In the book The Innovation Stack: Building an Unbeatable Business One Crazy Idea at a Time, we learn about a St. Louis glassblowing artist and recovering computer scientist named Jim McKelvey, who lost a sale because he couldn't accept American Express cards in 2009. McKelvey was frustrated by the high costs and difficulty of accepting credit card payments, so he joined his friend Jack Dorsey (the co-founder of Twitter) to launch Square, a startup that would enable small merchants to accept credit card payments on their mobile phones.
Square was four years old and was under direct attack from Amazon. McKelvey reveals the business strategy that made Square impenetrable -- what he calls the Innovation Stack. After finding out that major credit card companies were profiting off small businesses at a rate of forty-five times higher than big billion-dollar corporations, McKelvey realized that his problem was a big issue for a lot of people, and a good reason to start a company.
"I've undertaken a dozen projects that people have called crazy. I've made a living as an artist and started a glassblowing studio. I've founded companies in the fields of software, book printing, roofing, and payments. I launched a non-profit to solve the national shortage of programmers. I'm currently trying to give people control of their online identities. I have no idea what, if anything, these organizations have in common except that at the core is a problem that I care about." -- Jim McKelvey, co-founder of Square, serial entrepreneur, author.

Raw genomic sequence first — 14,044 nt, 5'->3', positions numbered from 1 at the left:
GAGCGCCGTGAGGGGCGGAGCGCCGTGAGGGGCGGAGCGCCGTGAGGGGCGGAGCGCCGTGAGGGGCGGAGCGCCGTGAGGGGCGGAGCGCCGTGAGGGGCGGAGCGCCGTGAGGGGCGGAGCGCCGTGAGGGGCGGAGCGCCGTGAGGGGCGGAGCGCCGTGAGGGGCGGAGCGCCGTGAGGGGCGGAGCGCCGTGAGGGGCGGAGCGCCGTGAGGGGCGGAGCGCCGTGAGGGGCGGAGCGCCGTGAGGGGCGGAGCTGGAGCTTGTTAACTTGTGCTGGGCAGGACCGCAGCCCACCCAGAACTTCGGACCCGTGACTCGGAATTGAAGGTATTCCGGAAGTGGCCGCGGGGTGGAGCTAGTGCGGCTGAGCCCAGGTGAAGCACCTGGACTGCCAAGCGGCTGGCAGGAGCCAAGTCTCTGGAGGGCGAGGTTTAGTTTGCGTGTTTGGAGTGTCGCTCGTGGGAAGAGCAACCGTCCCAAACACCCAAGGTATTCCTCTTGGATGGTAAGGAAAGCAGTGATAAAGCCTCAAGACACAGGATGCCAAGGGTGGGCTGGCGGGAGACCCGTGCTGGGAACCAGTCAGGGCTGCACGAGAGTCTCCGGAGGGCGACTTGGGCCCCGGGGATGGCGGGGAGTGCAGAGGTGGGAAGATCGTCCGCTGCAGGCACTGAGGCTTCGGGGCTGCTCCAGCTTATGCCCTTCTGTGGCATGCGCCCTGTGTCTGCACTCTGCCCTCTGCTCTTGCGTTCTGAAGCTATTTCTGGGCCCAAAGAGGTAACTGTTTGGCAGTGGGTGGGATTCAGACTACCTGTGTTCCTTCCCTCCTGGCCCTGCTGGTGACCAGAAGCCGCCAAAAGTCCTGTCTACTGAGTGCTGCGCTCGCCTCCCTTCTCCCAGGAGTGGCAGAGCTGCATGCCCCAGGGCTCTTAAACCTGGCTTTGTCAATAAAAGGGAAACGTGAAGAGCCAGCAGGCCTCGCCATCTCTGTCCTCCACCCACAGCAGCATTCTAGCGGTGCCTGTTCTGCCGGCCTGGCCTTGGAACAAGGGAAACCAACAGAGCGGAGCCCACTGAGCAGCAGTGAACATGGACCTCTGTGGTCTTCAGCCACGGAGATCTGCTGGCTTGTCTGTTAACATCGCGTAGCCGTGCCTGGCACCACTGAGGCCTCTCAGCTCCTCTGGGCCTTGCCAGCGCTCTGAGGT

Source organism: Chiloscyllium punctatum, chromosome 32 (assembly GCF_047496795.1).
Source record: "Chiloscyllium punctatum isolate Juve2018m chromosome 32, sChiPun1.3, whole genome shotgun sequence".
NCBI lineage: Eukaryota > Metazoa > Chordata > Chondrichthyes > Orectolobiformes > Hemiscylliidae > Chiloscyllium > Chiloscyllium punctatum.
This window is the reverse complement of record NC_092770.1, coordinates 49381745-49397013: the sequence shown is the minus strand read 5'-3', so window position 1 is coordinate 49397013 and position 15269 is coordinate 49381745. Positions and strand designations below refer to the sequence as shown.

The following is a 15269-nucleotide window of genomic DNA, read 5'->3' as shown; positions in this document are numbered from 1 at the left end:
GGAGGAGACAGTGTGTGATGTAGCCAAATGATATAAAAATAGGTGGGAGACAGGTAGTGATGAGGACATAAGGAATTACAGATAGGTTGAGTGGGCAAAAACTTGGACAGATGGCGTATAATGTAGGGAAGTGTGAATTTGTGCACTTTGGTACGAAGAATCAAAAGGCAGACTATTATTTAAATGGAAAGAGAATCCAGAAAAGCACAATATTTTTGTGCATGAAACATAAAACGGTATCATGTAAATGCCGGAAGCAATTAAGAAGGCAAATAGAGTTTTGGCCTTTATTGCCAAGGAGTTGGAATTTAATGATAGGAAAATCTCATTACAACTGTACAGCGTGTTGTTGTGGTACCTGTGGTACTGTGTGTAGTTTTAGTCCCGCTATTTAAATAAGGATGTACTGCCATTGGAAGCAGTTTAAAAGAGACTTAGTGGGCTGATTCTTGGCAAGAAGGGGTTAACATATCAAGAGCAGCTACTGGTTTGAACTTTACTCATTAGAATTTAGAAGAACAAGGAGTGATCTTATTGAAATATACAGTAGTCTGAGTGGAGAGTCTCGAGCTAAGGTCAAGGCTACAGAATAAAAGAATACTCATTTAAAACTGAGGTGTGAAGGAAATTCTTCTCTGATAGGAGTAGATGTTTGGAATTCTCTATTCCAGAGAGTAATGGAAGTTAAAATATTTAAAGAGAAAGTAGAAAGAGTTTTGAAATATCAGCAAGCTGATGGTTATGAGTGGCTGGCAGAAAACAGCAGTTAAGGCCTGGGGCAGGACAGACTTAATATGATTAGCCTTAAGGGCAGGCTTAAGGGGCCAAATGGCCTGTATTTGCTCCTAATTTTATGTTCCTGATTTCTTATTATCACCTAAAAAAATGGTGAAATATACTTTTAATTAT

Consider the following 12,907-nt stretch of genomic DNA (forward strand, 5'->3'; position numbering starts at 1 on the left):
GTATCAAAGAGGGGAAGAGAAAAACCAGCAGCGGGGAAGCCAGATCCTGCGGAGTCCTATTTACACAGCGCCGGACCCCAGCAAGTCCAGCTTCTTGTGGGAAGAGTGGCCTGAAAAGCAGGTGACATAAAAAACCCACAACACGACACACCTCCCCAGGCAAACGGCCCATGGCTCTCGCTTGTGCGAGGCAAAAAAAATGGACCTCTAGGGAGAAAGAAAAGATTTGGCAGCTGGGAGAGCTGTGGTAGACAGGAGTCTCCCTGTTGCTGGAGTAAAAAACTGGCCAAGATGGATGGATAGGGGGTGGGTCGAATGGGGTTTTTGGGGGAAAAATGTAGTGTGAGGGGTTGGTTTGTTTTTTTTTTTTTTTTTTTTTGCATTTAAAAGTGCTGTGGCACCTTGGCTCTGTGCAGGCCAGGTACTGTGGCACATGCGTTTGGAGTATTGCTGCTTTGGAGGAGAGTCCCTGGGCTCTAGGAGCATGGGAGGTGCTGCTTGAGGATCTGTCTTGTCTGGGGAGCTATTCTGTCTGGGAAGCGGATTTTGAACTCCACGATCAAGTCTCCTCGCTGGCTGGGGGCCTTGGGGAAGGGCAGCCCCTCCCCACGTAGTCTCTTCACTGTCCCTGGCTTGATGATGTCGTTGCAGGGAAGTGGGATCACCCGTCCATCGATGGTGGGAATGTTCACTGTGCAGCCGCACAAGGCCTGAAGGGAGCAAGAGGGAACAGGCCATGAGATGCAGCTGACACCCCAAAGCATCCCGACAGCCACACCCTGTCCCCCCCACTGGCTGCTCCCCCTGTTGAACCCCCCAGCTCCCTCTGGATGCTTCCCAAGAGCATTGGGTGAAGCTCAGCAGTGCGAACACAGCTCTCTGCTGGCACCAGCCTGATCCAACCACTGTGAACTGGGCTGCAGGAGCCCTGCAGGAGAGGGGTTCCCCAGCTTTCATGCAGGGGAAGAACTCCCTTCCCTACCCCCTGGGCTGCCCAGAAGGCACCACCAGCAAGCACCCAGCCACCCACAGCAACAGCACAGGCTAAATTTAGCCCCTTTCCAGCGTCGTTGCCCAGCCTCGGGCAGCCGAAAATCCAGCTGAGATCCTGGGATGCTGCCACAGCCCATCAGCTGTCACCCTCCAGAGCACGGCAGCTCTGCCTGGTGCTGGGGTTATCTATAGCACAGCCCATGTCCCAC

To learn more about the innovation stack and how entrepreneurs can create an unbeatable company, Ray Wang, CEO and founder of Silicon Valley-based Constellation Research, and I invited McKelvey to join us on our weekly video podcast DisrupTV. Here are eight takeaways of our conversation with Jim McKelvey on how to build an unbeatable company using the innovation stack.
According to McKelvey, Amazon attacked Square (same product with a lower price) when the startup was only four years old. Unlike any other time, Square was able to survive and beat Amazon in the payments industry. The math against surviving against Amazon is an impossibility and McKelvey could not explain the reason. It took him three years to research this and he ultimately discovered "The Innovation Stack" - a series of interlocking inventions that helped Square beat Amazon, and other companies like IKEA, Southwest Airlines, and Bank of America compete and succeed in their respective industries.